"conscious selves") which "experiences" is mostly ignorant and
clued-out, initiate a strong _conscious_ attention but only as a
result of "being tapped on the shoulder and handed a cue card" [by the
"society of processes" which ceaselessly toil "beneath" our "awareness".]
So what!? It is on the one hand cheering (for "computer people") that
in fact the greater part of our functional intellect is pre-conscious
(aka (incorrectly) "unconscious", or "below the level of (conscious)
Nobody yet knows what consciousness IS. So we can't program computers
to "do" consciousness, we can only program computers to perform
(non-random) things which WE already understand. Consciousness is not
required for most of the intelligent behaviour we do every day. This
gives hope that the processing "below the level of consciousness" can
be modelled in a computer, since the spectre of consciousness need not
be included there.
A first-order view, a single "alpha-level model" of awareness (the
kind that does not include consciousness (like the
un"see"n-visual-objects mentioned earlier)) is "detection" (possibly
with associated action triggered by it).
This is exactly the kind of awareness which a (military or business)
_Situation Awareness_ system has / uses. It is an unconscious
DETECTION of stuff, with subsequent "reporting" of it and also
possibly associated triggered responses. Some database systems have
"triggers" and within the sense under discussion have a primitive (if
not confined) awareness. Databases and situation-awareness systems
contain knowledge but do not contain "knowing". These systems do not
"know what knowledge they have", in knee-jerk stimulus-response
fashion they can "report" the results of a query, which smites them
soundly on the head from outside their system, but they have no
"knowing" of their own content. That is because they are not situated.
[Situatedness will be one of the threads of this group's discussion
Is an exploding stick of dynamite an example of a stimulus response
system? (nope) One doubts that there is any mental processing going on
to cause a leg to "kick" (or "jerk") when the doctor whacks it with
his little hammer. The "jerk" or "twitch" is initiated "involuntarily"
by systems "below the level of consciousness" (some think way far
below), no thinking, analyzing, or even consciousness is even required
for the twitch response. We all find it convenient that our
conscious-self experiences 'that the leg is twitching' and often we
also "feel" (experience) the thunk (impact) of the hammer.
I presented at Extreme Markup Languages 2006 a "starter model of
awareness". Awareness, I said, may be implemented by having a planning
program monitor the (set of) activation record of a system and perform
plan detection with the contents it finds there.
(For example, see: A Formal Theory of Plan Recognition and its
Henry A. Kautz.;
Using Plan Recognition in Human-Computer Collaboration,
Neal Lesh, Charles Rich and Candace L. Sidner;
Decision-Theoretic Approach to Plan Recognition,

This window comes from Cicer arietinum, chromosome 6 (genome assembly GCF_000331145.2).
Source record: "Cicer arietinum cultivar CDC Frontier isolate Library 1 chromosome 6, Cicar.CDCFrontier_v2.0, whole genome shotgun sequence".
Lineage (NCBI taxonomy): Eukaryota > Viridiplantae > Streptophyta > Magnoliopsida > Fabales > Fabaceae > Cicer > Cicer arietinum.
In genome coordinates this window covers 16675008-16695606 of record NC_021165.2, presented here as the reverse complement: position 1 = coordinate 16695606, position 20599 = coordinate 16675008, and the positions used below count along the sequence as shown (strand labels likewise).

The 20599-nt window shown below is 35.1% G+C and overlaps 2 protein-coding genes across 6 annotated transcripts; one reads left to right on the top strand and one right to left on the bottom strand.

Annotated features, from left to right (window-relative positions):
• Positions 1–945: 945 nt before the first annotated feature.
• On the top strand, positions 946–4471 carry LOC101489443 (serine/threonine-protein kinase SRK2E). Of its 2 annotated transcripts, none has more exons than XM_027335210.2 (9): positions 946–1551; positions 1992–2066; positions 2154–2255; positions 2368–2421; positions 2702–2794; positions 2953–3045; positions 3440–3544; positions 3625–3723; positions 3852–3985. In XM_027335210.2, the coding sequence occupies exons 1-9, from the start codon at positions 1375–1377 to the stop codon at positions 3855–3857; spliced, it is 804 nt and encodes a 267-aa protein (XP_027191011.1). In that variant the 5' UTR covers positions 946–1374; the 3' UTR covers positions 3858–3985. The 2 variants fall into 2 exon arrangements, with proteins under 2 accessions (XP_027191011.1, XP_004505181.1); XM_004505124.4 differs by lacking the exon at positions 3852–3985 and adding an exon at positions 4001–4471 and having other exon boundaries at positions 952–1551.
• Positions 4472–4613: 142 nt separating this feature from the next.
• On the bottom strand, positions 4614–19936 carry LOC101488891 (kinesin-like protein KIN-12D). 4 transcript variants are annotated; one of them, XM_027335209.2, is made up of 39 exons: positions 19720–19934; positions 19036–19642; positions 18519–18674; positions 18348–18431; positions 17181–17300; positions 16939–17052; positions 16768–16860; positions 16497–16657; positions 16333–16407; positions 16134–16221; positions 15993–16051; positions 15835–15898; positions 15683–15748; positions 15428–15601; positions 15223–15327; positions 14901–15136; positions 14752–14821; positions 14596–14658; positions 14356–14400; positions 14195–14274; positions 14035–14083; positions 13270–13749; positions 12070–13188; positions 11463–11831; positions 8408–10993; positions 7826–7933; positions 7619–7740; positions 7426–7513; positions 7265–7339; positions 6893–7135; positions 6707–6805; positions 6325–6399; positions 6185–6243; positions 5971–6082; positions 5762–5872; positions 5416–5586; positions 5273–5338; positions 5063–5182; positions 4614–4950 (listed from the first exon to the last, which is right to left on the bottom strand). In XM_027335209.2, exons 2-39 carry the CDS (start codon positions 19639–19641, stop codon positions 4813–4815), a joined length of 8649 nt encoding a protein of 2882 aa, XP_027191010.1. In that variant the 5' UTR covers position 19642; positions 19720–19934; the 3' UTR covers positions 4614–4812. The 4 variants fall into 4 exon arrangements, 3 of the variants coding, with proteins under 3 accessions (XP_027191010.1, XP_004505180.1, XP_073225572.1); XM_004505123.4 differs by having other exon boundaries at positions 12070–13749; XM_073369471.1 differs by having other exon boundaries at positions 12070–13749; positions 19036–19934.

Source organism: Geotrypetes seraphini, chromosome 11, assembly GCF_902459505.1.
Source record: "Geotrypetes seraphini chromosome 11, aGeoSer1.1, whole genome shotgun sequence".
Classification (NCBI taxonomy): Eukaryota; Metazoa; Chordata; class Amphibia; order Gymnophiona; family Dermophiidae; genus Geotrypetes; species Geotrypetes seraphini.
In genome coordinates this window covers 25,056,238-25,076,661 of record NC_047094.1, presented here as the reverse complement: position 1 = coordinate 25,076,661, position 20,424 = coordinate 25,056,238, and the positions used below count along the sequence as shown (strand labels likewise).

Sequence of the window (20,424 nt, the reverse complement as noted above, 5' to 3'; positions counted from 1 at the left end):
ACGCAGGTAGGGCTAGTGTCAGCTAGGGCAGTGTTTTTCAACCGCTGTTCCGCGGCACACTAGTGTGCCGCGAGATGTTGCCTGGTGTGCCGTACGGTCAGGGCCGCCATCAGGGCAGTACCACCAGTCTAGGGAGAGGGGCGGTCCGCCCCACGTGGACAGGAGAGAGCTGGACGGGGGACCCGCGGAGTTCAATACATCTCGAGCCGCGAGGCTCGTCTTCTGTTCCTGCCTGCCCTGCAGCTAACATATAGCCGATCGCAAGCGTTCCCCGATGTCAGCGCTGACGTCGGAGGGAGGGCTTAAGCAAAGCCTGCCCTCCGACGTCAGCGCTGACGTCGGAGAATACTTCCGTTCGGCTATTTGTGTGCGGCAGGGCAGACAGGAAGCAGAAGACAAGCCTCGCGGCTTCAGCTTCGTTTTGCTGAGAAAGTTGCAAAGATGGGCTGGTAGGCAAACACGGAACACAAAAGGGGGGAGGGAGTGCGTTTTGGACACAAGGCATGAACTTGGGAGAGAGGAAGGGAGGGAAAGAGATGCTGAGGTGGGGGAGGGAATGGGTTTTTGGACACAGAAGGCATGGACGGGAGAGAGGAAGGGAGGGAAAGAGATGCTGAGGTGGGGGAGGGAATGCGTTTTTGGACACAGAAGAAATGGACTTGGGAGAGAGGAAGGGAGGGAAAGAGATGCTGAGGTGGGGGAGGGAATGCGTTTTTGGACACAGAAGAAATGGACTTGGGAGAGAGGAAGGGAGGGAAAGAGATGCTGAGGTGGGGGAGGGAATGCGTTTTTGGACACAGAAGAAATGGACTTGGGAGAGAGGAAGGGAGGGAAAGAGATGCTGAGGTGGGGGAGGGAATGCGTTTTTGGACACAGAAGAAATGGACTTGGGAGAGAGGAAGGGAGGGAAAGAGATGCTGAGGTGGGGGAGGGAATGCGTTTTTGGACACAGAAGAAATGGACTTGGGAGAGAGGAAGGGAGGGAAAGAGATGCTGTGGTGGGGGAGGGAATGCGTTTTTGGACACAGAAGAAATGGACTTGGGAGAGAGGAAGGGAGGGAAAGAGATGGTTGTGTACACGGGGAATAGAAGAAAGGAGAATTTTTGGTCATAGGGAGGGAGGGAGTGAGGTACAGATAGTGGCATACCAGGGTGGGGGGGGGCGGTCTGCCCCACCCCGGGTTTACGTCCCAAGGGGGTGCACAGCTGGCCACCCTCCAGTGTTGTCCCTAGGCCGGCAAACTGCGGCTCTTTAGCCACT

Wenji Mao, Jonathan Gratch)
This is to say that a program "watches" what actions a system performs
/ emits and also the effects produced by such actions and (attempts
to) determine which goals the system might be pursuing by (attempting
to) determine which plans might be being used by the system.
Individual actions and sequences of same, as located via the
activation record, are members of various plans. The awareness so
obtained , then, consists of (hypothesized and recognized) goals,
plans and activities / actions. The actions convey "how knowledge"
and the plans and goals provide "what knowledge". In SHRDLU-esque
fashion the latter can be used to convey "why knowledge".
In this way a system can not only simply detect what actions the
overall system is executing it can use inference to "hypothesize"
which plans and goals "are being pursued" [yet another spatial
metaphor]. This means that a plan-detecting-planner (program) can
provide a _modicum_ of awareness as we believe it to be in humans sans
the "experience" aspect.
By including metaphorical-plans (like ride a motorcycle across country
instead of a horse) in this capability the system is able to free
itself to some (important) extent from the concreteness and
circumscription of standard literal-planners. Conceptual metaphors
(black hole, event horizon, gravity well, yaddayadda) and
metaphorical-planning is another thread of this group.
Other threads are contexts, what they are, how they are made and how
they define a situation. Contexts provide a viewpoint. Conceptual
metaphors, from the point of view of George Lakoff, myself, Gentner /
Forbus and others.
Other topics covered in my Extreme Markup Languages 2006 presentation
were Posted Agenda, Blackboards and an SVG program that displays a
picture of an analog clock with the seconds hand sweeping out the
seconds and the other hands show local time.
It is one thing to have a collection or library of executable actions
but it is another thing entirely to know you have that collection and
what it means that you can do (using those actions). Reflection
(including SVG reflection) and Annotation are yet other threads that
will be covered in this group.